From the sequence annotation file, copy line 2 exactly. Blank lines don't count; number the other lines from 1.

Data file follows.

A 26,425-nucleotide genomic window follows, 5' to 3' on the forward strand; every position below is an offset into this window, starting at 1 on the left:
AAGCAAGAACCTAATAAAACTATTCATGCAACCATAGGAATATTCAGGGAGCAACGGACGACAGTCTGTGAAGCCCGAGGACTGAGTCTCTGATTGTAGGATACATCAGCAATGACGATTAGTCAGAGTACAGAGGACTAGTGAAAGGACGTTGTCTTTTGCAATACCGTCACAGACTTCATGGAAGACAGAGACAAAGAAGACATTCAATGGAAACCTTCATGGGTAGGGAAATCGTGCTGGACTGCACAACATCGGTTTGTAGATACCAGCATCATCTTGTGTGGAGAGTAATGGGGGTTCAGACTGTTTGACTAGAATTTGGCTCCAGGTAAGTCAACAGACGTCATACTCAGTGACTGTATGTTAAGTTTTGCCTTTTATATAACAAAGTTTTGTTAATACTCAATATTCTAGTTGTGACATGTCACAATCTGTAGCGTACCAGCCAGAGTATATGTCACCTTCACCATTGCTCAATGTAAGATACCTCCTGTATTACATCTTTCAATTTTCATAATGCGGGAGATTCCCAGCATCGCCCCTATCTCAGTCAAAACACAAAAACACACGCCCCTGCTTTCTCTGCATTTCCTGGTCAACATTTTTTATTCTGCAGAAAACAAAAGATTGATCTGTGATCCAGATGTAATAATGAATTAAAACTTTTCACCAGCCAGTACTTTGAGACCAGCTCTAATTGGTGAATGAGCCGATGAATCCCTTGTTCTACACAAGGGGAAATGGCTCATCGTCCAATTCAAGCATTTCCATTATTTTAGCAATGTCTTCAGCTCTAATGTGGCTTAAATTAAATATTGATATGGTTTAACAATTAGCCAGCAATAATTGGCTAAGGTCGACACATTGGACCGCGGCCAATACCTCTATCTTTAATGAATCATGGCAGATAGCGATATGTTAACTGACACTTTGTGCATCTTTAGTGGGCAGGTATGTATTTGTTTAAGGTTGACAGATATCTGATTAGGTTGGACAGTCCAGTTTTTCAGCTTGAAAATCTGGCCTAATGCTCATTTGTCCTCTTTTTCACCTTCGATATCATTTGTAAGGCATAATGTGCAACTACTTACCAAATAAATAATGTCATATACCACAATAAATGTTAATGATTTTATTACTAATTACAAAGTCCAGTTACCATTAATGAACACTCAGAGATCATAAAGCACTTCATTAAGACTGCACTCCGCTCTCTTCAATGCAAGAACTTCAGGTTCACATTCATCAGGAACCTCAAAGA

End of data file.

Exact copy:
AAGCAAGAACCTAATAAAACTATTCATGCAACCATAGGAATATTCAGGGAGCAACGGACGACAGTCTGTGAAGCCCGAGGACTGAGTCTCTGATTGTAGGATACATCAGCAATGACGATTAGTCAGAGTACAGAGGACTAGTGAAAGGACGTTGTCTTTTGCAATACCGTCACAGACTTCATGGAAGACAGAGACAAAGAAGACATTCAATGGAAACCTTCATGGGTAGGGAAATCGTGCTGGACTGCACAACATCGGTTTGTAGATACCAGCATCATCTTGTGTGGAGAGTAATGGGGGTTCAGACTGTTTGACTAGAATTTGGCTCCAGGTAAGTCAACAGACGTCATACTCAGTGACTGTATGTTAAGTTTTGCCTTTTATATAACAAAGTTTTGTTAATACTCAATATTCTAGTTGTGACATGTCACAATCTGTAGCGTACCAGCCAGAGTATATGTCACCTTCACCATTGCTCAATGTAAGATACCTCCTGTATTACATCTTTCAATTTTCATAATGCGGGAGATTCCCAGCATCGCCCCTATCTCAGTCAAAACACAAAAACACACGCCCCTGCTTTCTCTGCATTTCCTGGTCAACATTTTTTATTCTGCAGAAAACAAAAGATTGATCTGTGATCCAGATGTAATAATGAATTAAAACTTTTCACCAGCCAGTACTTTGAGACCAGCTCTAATTGGTGAATGAGCCGATGAATCCCTTGTTCTACACAAGGGGAAATGGCTCATCGTCCAATTCAAGCATTTCCATTATTTTAGCAATGTCTTCAGCTCTAATGTGGCTTAAATTAAATATTGATATGGTTTAACAATTAGCCAGCAATAATTGGCTAAGGTCGACACATTGGACCGCGGCCAATACCTCTATCTTTAATGAATCATGGCAGATAGCGATATGTTAACTGACACTTTGTGCATCTTTAGTGGGCAGGTATGTATTTGTTTAAGGTTGACAGATATCTGATTAGGTTGGACAGTCCAGTTTTTCAGCTTGAAAATCTGGCCTAATGCTCATTTGTCCTCTTTTTCACCTTCGATATCATTTGTAAGGCATAATGTGCAACTACTTACCAAATAAATAATGTCATATACCACAATAAATGTTAATGATTTTATTACTAATTACAAAGTCCAGTTACCATTAATGAACACTCAGAGATCATAAAGCACTTCATTAAGACTGCACTCCGCTCTCTTCAATGCAAGAACTTCAGGTTCACATTCATCAGGAACCTCAAAGA